Wong Kar-wai’s new film The Grandmaster.

Wong Kar-wai's The Grandmaster.

Wong Kar-wai’s The Grandmaster.

Hong Kong’s Wong Kar-wai burst on to the international scene with his third feature, Chungking Express in 1994. But there’s always been a suspicion that he puts far more effort into wearing his sunglasses just so, and into always remembering to keep them on indoors than he does into his scripts.

Like the characters in his films, he seems to drift in a haze of existential ennui, from which he only occasionally emerges to marvel at his own loveliness. For all their frames of velvet and chords of gold, there’s a diaphanous feel to Days of Being Wild (’90) and Fallen Angles (’95) as there was to Chungking Express that leaves you wanting and quietly disappointed. But then he made In The Mood For Love.

In The Mood For Love.

In The Mood For Love.

Screened in competition at Cannes in 2000, where scandalously it lost out to the risible Dancer In The Dark, In the Mood For Love had all the usual extravagant imagery, melodramatic music and impeccably manicured characters, but it also had weight, substance and depth. It was as if he’d taken the sexual frustration and emotional repression of Brief Encounter, and reimagined it for the Far East, rendering it in a rich, exotic and rampantly resplendent Technicolor. It’s magnificent, and you can see the trailer here.

But after that, there was 2046 (’04), the inevitably disappointing sequel to In the Mood, and then My Blueberry Nights from 2007. So what are we to make of his latest film, The Grandmaster?

Crouching Tiger, Hidden Dragon.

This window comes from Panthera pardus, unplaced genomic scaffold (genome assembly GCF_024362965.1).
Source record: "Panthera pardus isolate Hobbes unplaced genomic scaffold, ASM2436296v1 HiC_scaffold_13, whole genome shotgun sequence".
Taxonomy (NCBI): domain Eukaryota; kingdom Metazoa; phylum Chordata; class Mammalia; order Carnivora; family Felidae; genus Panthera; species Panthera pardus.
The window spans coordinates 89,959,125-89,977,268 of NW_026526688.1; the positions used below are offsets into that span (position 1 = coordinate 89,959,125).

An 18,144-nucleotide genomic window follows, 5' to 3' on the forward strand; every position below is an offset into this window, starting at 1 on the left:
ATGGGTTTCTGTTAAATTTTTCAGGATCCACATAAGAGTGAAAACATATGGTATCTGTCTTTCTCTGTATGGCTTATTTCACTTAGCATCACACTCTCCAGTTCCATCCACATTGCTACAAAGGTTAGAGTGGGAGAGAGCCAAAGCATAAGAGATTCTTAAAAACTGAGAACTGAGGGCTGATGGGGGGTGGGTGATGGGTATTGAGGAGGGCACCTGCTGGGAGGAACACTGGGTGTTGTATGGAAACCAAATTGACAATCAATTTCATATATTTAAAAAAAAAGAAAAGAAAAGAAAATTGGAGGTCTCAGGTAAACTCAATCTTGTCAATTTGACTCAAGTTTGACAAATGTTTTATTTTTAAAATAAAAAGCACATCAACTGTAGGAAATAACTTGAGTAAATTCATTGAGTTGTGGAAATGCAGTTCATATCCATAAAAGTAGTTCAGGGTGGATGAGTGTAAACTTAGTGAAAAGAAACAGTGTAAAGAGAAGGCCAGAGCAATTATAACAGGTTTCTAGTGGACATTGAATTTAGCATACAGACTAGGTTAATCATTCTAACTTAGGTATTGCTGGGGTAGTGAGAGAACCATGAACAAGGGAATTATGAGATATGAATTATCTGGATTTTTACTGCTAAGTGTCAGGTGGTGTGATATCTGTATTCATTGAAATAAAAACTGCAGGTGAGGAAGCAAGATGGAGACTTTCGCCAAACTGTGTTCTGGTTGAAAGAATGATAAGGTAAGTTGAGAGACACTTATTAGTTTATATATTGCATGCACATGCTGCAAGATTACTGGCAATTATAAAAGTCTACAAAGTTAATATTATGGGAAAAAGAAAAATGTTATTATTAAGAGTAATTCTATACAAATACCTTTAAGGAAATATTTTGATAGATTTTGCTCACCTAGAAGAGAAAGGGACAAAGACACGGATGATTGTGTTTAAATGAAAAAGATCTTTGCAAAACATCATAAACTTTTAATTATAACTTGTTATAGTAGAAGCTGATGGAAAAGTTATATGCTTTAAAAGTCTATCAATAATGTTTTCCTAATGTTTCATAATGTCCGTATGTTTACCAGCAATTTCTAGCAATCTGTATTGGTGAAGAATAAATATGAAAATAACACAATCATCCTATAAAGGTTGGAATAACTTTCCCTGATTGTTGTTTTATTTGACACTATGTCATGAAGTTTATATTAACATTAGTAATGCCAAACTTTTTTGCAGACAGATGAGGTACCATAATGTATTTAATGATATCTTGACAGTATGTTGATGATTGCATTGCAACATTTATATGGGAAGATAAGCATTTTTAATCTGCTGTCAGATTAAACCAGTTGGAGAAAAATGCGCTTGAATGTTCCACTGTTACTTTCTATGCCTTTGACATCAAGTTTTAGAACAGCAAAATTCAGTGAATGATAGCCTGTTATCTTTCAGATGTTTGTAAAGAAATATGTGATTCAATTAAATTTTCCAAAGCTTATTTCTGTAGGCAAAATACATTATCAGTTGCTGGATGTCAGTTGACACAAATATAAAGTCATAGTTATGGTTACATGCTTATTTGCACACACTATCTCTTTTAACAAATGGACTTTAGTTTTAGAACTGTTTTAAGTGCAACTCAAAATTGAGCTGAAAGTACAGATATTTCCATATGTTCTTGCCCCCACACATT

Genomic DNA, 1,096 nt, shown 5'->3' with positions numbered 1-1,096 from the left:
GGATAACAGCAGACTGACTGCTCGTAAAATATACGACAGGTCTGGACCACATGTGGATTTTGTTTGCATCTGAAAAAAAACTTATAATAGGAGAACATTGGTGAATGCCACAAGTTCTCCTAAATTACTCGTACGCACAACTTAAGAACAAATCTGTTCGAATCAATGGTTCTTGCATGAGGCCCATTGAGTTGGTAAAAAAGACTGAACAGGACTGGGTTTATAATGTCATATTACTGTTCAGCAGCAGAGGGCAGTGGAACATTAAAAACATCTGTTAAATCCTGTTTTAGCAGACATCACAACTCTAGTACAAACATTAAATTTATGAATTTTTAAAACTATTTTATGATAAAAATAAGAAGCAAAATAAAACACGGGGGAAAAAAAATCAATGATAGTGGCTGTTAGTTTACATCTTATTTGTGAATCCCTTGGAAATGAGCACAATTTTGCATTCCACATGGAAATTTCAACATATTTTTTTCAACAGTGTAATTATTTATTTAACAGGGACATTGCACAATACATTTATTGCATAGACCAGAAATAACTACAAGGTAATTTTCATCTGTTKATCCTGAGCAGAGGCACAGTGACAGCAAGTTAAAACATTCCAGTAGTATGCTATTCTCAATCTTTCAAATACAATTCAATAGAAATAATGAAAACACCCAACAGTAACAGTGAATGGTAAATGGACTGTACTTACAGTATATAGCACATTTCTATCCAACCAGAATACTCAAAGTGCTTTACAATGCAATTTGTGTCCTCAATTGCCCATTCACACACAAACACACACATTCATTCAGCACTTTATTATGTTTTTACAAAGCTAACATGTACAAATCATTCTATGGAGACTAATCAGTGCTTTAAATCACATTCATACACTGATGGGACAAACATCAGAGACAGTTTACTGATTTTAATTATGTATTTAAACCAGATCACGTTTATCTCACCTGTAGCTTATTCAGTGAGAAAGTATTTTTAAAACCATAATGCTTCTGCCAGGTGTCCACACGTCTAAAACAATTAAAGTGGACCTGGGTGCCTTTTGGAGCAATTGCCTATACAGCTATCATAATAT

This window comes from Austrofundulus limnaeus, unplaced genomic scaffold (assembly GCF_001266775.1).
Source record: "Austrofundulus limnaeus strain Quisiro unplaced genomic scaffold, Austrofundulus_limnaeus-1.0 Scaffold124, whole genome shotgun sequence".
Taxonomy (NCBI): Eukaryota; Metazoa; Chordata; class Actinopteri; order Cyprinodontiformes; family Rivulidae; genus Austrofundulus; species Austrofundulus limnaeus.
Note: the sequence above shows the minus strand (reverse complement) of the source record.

Crouching Tiger, Hidden Dragon.

Released in China over a year ago, it arrives here only now. And that as they say tells its own story. I’ll not give too much away, but it does help to have a rough idea as to why it is that some of it jars in the way that it does. Tara Brady gives a pithy and impassioned summary in the Irish Times here. And she’s right to be annoyed.

The film has those irritating title pages that, instead of propelling the narrative forward by filling in the gaps between what you’ve just seen and what you are about to see, merely sum up what you’ve just been told. You feel like you’re being patronizingly spoken down to by one of those fatuous teachers who put you off education for life.

And entire story strands disappear without trace, taking with them what you’d assumed were important characters.

Ziyi Zhang in Crouching Tiger, Hidden Dragon

Ziyi Zhang in Crouching Tiger, Hidden Dragon

And yet. What a sensationally sumptuous sensual feast for eyes and ears it is. It’s very much a companion piece to Crouching Tiger, Hidden Dragon. But whereas the later was a love story framed by martial arts, this is a martial arts film with some class of a love story hovering at its fringes.

But, and this is hardly surprising given its tortured gestation, it lacks Crouching Tiger’s structural harmony. The Grandmaster is a meticulously constructed martial arts film, that’s as precise with its camera angles as it is with the choreographed shapes thrown by its combatants.

But it’s also a gloriously languid, impossibly lush, quintessential art house film that lingers lovingly on every exquisitely crafted composition, luxuriating in the score that they’re draped in. The music is so Morricone-esque, it sounds as if someone has reproduced one of his scores, note by note.